The announcement made by British Chancellor of the Exchequer, George Osborne, of changes to the Air Passenger Duty (APD) that will prove favourable to Jamaica and the Caribbean has been welcomed by Tourism and Entertainment Minister, the Hon. Dr. Wykeham McNeill.
The changes will come into effect in April 2015 and will see the axing of APD bands C and D for flights of more than 4,000 miles. All long-haul flights will now carry the same, lower, band B tax rate, meaning persons travelling to the Caribbean will pay the same as if they were travelling to the United States.
“This is a major victory for the Caribbean community, which has been intensely lobbying for several years against the UK’s unfair APD band system which makes it costlier to fly to the Caribbean than to rival destinations like Hawaii in the United States, giving them a competitive advantage,” said Minister McNeill. “The unrelenting efforts of the Caribbean Tourism Organization (CTO), Ministers of Tourism across the region, the Caribbean Diaspora in the UK, the World Tourism Organization (WTO), the World Travel & Tourism Council (WTTC) and other tourism partners, have paid off,” the Minister added.
He also joined the CTO in welcoming the acceptance of the recommendation made by the Caribbean. “We welcome the announcement and are heartened at the fact that the Caribbean’s recommendation for the use of a two band system has now been accepted,” the Minister expressed.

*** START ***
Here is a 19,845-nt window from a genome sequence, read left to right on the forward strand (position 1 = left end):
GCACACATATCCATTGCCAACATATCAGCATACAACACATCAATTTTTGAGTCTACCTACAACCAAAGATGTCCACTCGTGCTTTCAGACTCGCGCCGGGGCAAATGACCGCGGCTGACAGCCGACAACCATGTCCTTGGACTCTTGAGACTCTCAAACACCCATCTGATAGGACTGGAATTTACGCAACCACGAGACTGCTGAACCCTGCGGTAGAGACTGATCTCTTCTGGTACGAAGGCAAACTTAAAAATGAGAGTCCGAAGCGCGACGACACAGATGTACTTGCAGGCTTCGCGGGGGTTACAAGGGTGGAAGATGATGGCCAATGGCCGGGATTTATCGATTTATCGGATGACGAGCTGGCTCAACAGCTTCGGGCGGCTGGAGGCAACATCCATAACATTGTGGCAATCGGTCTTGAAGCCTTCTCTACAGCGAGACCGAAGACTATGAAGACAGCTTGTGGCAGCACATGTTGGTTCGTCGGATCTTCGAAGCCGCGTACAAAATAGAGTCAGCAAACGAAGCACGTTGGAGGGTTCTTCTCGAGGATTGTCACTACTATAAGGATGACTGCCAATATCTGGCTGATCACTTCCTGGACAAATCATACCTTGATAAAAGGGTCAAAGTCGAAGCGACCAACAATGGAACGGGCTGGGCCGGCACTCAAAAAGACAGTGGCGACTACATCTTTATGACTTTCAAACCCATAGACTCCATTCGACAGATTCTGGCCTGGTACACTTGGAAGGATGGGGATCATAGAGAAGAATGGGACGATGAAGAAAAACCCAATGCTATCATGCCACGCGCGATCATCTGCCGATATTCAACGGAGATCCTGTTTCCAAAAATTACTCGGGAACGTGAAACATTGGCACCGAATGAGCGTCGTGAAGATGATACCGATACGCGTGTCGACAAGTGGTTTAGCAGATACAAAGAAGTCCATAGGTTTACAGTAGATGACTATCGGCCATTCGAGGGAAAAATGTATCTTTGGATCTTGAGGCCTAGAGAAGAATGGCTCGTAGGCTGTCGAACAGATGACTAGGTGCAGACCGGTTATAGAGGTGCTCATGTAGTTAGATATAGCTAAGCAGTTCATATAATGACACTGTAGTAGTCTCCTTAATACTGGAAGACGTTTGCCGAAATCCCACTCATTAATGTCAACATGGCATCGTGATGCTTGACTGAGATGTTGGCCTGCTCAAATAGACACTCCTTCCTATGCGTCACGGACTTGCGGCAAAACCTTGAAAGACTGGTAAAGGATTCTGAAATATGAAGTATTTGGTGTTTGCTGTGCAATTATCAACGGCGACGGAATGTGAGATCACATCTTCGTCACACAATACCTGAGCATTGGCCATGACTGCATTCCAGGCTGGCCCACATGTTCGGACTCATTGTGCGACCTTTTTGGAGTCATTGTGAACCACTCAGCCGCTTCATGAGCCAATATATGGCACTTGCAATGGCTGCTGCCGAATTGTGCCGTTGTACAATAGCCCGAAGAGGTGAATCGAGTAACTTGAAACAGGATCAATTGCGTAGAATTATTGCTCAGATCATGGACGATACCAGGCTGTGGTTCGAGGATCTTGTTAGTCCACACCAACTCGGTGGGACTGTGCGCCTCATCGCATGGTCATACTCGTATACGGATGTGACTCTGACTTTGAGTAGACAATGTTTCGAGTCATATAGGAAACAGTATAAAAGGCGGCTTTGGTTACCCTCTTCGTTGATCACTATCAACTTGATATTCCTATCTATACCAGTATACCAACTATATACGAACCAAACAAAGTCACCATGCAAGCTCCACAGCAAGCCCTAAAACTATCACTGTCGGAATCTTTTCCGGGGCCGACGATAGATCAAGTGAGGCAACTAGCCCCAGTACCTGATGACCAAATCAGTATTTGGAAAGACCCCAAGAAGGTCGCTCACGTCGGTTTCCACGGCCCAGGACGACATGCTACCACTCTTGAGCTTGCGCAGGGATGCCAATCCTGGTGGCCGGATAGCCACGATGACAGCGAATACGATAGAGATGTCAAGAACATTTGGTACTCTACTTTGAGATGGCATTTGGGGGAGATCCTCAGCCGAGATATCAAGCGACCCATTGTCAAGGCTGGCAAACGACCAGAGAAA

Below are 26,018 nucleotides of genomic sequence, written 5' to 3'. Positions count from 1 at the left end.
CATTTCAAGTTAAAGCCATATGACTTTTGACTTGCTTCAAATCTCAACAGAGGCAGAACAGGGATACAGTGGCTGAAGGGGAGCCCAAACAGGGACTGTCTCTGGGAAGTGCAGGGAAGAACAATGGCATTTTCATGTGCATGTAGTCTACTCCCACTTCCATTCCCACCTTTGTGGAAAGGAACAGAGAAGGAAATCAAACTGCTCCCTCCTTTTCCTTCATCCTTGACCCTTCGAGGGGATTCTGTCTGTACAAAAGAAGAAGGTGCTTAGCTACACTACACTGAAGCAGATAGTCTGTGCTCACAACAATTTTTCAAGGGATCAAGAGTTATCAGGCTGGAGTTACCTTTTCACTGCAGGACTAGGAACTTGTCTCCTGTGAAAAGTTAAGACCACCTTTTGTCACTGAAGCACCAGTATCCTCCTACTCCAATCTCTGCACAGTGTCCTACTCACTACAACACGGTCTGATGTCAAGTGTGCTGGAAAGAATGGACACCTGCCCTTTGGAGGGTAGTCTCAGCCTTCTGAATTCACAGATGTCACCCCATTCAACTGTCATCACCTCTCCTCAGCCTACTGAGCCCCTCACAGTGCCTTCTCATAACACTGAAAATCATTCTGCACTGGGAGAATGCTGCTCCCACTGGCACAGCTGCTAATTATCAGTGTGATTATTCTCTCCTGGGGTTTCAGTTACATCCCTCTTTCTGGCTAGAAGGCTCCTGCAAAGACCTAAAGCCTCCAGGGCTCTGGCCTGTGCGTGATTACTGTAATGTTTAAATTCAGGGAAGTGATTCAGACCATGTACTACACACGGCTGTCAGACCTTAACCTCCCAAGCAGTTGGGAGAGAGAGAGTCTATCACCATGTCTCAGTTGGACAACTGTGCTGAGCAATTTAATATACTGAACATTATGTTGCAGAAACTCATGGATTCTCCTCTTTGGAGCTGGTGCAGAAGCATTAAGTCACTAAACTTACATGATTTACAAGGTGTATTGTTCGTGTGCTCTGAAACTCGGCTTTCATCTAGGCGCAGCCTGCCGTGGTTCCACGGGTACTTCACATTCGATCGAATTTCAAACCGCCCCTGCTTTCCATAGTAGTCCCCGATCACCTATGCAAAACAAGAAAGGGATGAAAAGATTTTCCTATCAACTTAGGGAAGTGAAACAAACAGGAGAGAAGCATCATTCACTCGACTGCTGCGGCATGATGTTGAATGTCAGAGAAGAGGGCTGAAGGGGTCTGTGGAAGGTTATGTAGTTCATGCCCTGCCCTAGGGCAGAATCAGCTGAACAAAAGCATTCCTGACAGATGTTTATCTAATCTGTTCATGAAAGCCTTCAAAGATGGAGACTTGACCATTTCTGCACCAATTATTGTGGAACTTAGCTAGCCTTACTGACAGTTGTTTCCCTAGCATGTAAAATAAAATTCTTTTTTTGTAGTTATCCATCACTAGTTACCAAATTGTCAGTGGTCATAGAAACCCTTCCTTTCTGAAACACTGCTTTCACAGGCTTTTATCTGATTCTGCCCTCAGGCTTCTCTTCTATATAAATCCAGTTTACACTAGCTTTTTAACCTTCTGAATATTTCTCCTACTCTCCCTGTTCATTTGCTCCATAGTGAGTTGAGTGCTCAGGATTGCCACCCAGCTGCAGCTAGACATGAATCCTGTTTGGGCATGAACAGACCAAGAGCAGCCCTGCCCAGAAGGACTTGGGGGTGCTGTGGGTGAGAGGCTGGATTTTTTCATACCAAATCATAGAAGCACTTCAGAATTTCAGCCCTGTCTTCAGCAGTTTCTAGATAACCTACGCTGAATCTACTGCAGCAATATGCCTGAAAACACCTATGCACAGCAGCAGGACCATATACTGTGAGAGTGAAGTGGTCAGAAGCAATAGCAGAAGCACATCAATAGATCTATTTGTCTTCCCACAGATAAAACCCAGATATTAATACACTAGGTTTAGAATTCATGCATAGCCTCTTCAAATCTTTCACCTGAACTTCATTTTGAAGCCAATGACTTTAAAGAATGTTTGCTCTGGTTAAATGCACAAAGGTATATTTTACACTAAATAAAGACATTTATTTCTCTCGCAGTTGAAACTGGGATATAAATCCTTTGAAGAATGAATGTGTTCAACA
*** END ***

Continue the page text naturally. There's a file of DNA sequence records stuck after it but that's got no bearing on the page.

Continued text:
The CTO in welcoming the announcement added that “effective April 2015, the APD will be simplified into a two band system: band A for short haul flights of less than 2000 miles from London and band B for all long haul flights more than 2000 miles from London. The new band B will be charged at the planned rate in 2015-16 (£71 for reduced rate passengers and £142 for standard rate passengers).”
Britain introduced the controversial travel tax in 1994. The APD was increased regularly, making billions in revenues for the UK government but increasing the price to travel from the UK to regions such as the Caribbean. In addition to adversely affecting tourism-dependent economies like the Caribbean, a 2012 study by the WTTC revealed that removing the APD would result in the creation of an additional 91,000 British jobs and £4.2 billion being added to that economy in 12 months.